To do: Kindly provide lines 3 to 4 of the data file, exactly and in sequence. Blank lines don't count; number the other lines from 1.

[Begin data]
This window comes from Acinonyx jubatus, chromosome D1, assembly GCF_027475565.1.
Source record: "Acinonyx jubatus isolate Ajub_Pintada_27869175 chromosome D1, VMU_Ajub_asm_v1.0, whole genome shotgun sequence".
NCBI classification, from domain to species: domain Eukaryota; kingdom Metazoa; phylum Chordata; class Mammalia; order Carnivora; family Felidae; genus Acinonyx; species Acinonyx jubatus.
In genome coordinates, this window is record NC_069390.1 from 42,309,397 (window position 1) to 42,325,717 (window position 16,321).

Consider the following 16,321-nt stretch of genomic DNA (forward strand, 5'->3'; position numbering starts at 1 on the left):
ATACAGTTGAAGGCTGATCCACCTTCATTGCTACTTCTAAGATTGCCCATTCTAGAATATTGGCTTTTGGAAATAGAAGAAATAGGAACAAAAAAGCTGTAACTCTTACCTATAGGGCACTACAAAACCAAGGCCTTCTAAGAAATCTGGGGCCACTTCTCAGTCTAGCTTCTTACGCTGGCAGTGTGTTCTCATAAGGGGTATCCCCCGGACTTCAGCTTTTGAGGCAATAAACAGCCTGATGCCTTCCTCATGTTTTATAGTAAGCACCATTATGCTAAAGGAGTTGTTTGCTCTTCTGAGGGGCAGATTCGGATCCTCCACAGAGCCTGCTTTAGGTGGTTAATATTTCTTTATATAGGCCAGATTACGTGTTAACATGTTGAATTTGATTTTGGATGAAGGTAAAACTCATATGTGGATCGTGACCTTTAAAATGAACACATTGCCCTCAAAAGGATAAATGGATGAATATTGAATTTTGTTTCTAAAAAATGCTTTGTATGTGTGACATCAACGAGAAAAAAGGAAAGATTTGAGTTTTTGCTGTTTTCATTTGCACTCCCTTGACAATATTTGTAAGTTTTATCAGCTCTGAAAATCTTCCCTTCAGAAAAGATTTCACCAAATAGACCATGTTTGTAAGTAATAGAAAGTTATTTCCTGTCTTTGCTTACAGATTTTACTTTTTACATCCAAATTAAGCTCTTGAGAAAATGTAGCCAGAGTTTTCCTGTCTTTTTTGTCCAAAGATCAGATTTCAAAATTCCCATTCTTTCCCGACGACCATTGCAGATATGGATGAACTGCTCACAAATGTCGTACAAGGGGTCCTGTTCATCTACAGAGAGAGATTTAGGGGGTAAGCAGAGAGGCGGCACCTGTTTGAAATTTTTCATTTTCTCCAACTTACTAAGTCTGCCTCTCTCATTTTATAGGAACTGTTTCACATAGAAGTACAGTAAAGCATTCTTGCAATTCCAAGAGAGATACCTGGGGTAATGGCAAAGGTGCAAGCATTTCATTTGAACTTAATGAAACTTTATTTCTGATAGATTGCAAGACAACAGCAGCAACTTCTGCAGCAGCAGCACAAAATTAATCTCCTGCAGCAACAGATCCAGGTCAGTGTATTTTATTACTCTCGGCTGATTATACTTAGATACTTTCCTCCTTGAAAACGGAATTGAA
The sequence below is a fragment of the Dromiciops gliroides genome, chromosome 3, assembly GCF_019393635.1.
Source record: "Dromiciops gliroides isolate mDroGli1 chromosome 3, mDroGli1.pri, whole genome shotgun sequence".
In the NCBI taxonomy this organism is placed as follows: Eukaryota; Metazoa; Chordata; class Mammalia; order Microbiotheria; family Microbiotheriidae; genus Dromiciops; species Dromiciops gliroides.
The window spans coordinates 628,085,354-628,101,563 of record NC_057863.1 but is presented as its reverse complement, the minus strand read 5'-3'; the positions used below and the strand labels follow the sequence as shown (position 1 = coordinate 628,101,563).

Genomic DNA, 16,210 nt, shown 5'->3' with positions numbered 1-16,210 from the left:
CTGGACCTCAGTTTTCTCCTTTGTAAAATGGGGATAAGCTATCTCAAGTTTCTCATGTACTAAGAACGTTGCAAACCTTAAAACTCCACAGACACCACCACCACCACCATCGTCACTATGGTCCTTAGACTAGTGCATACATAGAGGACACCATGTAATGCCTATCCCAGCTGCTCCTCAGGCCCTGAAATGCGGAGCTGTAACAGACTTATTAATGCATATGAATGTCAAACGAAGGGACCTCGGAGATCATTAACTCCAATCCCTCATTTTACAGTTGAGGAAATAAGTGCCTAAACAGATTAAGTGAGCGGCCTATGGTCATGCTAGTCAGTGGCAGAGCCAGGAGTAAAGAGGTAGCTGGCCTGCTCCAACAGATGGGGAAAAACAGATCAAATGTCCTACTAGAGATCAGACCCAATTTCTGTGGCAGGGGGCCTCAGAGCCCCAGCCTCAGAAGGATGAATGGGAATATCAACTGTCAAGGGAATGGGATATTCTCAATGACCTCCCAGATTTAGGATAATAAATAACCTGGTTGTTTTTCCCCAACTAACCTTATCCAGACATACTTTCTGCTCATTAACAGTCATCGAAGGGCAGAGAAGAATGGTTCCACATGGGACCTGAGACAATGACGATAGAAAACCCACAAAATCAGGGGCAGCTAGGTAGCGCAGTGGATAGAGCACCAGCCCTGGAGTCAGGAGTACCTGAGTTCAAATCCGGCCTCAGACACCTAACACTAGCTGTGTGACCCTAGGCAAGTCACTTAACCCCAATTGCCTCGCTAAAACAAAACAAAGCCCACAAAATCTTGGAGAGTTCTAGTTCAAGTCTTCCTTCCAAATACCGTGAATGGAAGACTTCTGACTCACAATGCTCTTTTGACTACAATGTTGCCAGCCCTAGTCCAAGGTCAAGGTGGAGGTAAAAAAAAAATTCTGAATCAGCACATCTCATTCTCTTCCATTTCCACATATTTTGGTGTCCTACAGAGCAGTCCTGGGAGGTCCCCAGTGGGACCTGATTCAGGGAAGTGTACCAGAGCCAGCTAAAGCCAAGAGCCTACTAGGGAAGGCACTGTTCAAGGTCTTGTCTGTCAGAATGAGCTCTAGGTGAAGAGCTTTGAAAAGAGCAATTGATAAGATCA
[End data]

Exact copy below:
NCBI classification, from domain to species: domain Eukaryota; kingdom Metazoa; phylum Chordata; class Mammalia; order Carnivora; family Felidae; genus Acinonyx; species Acinonyx jubatus.
In genome coordinates, this window is record NC_069390.1 from 42,309,397 (window position 1) to 42,325,717 (window position 16,321).